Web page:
Foundations have public responsibilities – it’s time to improve their governance 

Sachin Sachdeva

Most grantmaking organizationin India are registered as trusts and their governance is vested in a small group of people who are either friends or family of the founder. To date, this approach has not been contestedThere was an underlying acceptance of the fact that, since it was the philanthropist’s hardearned money, he/she was entitled to spend it in any way they felt like it. The new corporate social responsibility law has led to increasing professionalism across the sector, but we are still far away from seeing the governance of these foundations reflect the diversity of either the issues that they would like to address or of the people they would like to reach out to.

Foundations continue to be run by confidants of the founder or in the case of corporate foundations, by the top brass of the company. People from poor and vulnerable backgrounds rarely make it up the corporate ladder to those levels. Few women do either.[1]

That’s not to say that foundations can’t do good, but what will usually escape them will be the nuanced difference between ‘charity’ and social development expenditure, which is more sustainable and longer serving.

It is my view that the moment funds are made available to public trusts and foundations, they enter the public domain and become ‘public funds’ and therefore demand greater transparency and accountability. This in turn will bring greater professionalism, better targeting and more effective utilization of funds.

One Billion Rising, Delhi. Photo credit: ActionAid.

The key questions that foundations need to ask themselves are whether they are listening to the right people, and whether they are being responsive to the real issues faced by the people they intend to work for.

These questions are best answered if the people making the decisions have shared the experience of those they are serving or, as a good proxy, if they have such people on their boards.

Paul Hamlyn Foundation (PHF) has been alert to this need to change and this is reflected in the way the board in the UK is made up, and also, most importantly for me, in the governance and management of the India programme.

The key questions that foundations need to ask themselves are whether they are listening to the right people, and whether they are being responsive to the real issues faced by the people they intend to work for.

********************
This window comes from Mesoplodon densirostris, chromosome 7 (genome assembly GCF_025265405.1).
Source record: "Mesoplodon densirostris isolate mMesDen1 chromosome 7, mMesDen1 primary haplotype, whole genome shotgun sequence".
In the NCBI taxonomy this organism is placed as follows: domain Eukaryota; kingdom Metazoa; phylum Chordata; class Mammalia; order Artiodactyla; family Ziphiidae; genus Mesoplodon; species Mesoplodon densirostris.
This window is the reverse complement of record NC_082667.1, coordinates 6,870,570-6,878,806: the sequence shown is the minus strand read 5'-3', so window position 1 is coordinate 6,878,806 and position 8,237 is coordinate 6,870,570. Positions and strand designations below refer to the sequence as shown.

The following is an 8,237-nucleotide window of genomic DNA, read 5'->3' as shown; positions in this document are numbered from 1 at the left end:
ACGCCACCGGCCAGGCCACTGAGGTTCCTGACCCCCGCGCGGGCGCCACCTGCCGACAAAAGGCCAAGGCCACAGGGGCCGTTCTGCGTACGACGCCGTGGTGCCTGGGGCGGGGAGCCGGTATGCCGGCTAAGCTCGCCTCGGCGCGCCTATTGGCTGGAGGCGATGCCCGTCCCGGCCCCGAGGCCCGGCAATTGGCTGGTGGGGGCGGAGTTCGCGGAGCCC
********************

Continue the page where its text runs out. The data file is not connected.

Alongside family representation, Paul Hamlyn Foundation has on its board a diverse group of people selected for their field expertise and their understanding of context. They also have a fixed term as trustees.

All of this ensures there is a dynamism in the leadership and the issues addressed are reflective of the changing reality. Importantly, UK-based trustees visit India regularly to see the work that is funded and hear directly from those on the ground.

The PHF India programme is also guided by an extremely diverse group of people. The small in-country team of advisors and consultants are from different parts of the country and have all worked with civil society organizations of the kind that PHF funds.

The team thus resonates with the reality of the target group and the target segments. Programme design is guided by organizations themselves so that the real concerns of the intended beneficiaries are adequately represented.

The Companies Act in India requires companies to appoint independent directors to their boards in the interest of objectivity and accountability. I believe similar legal provision is necessary to stipulate the inclusion of independent trustees/members representing target communities in foundations that have been set up to work for the poor and vulnerable groups in society.

Foundations have their roles cut out. Development paradigms, whether trickle-down or bottom-up, end up leaving a large population untouched and unaffected. Critical and carefully planned initiatives from foundations can remedy this.

Sachin Sachdeva is director of the Paul Hamlyn Foundation in India. Email: 


  1. ^ According to the Credit Suisse Gender 3000 Report 2016, 11.2 per cent of board members in Indian companies are women.

Comments (0)

Leave a Reply

Your email address will not be published. Required fields are marked *

Next Special feature to read

Indian philanthropy won’t be taken seriously until Dalits have a seat at the table 

Gagan Sethi